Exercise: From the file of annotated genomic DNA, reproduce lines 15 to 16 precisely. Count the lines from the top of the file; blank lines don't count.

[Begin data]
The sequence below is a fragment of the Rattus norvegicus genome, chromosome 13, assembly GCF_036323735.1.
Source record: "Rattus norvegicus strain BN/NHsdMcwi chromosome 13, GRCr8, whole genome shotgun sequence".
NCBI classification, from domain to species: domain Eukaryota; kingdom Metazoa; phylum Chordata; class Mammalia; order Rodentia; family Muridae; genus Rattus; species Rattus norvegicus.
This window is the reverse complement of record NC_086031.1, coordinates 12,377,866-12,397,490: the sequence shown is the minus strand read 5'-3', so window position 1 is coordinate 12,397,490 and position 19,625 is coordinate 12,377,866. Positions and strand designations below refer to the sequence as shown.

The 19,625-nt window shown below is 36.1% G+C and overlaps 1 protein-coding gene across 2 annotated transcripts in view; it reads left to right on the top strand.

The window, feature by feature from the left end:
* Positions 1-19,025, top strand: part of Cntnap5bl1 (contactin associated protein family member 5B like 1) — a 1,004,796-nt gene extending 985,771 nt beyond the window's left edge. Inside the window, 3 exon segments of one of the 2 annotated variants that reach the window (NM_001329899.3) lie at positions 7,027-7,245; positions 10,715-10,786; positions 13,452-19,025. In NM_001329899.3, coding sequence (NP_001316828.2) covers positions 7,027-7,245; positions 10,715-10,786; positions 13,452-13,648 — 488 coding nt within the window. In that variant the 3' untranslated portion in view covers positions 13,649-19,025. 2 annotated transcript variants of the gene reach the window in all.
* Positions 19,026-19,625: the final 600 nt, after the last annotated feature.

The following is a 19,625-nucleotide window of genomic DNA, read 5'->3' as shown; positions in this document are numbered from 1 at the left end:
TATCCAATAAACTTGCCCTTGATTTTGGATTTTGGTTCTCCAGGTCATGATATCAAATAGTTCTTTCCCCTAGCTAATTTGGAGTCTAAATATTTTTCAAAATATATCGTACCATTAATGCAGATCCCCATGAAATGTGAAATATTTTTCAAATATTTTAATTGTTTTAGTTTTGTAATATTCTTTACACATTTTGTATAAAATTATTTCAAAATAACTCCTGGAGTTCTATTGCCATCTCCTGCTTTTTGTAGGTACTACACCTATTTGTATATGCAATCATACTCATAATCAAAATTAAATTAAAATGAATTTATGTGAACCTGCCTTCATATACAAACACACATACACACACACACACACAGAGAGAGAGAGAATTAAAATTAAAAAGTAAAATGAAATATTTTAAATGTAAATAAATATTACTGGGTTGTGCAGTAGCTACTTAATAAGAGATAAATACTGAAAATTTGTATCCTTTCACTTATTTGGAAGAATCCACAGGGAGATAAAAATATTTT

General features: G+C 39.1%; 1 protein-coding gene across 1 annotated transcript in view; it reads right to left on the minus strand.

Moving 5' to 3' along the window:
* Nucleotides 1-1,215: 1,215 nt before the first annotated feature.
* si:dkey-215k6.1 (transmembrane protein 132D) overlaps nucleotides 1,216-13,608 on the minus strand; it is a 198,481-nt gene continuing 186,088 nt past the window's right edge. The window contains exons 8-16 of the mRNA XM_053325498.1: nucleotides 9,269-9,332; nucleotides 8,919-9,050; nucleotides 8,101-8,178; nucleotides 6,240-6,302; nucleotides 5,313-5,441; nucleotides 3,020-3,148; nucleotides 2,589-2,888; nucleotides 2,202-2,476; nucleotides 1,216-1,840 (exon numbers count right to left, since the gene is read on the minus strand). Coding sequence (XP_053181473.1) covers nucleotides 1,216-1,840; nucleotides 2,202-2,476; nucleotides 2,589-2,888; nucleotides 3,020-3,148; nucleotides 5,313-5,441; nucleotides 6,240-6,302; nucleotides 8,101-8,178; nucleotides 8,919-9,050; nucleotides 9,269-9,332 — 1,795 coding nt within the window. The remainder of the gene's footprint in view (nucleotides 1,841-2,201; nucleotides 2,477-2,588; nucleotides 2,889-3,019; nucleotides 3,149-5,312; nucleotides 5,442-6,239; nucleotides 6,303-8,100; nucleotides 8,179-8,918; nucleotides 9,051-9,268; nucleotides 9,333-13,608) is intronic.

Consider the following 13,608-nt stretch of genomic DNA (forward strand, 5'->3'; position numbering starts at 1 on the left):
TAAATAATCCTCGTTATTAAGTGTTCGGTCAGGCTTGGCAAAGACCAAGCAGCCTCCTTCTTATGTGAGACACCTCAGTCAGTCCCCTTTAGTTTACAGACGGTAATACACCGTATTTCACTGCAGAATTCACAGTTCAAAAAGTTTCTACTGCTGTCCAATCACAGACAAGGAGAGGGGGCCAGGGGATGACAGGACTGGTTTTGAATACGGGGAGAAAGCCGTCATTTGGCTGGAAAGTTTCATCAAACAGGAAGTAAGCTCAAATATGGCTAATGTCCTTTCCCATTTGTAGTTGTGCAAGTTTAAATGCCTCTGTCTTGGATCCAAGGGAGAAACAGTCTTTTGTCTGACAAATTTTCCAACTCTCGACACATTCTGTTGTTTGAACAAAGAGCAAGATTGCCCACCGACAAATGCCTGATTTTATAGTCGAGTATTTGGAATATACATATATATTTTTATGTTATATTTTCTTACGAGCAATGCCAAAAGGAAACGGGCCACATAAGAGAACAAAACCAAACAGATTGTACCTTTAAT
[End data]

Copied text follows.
Consider the following 13,608-nt stretch of genomic DNA (forward strand, 5'->3'; position numbering starts at 1 on the left):
TAAATAATCCTCGTTATTAAGTGTTCGGTCAGGCTTGGCAAAGACCAAGCAGCCTCCTTCTTATGTGAGACACCTCAGTCAGTCCCCTTTAGTTTACAGACGGTAATACACCGTATTTCACTGCAGAATTCACAGTTCAAAAAGTTTCTACTGCTGTCCAATCACAGACAAGGAGAGGGGGCCAGGGGATGACAGGACTGGTTTTGAATACGGGGAGAAAGCCGTCATTTGGCTGGAAAGTTTCATCAAACAGGAAGTAAGCTCAAATATGGCTAATGTCCTTTCCCATTTGTAGTTGTGCAAGTTTAAATGCCTCTGTCTTGGATCCAAGGGAGAAACAGTCTTTTGTCTGACAAATTTTCCAACTCTCGACACATTCTGTTGTTTGAACAAAGAGCAAGATTGCCCACCGACAAATGCCTGATTTTATAGTCGAGTATTTGGAATATACATATATATTTTTATGTTATATTTTCTTACGAGCAATGCCAAAAGGAAACGGGCCACATAAGAGAACAAAACCAAACAGATTGTACCTTTAAT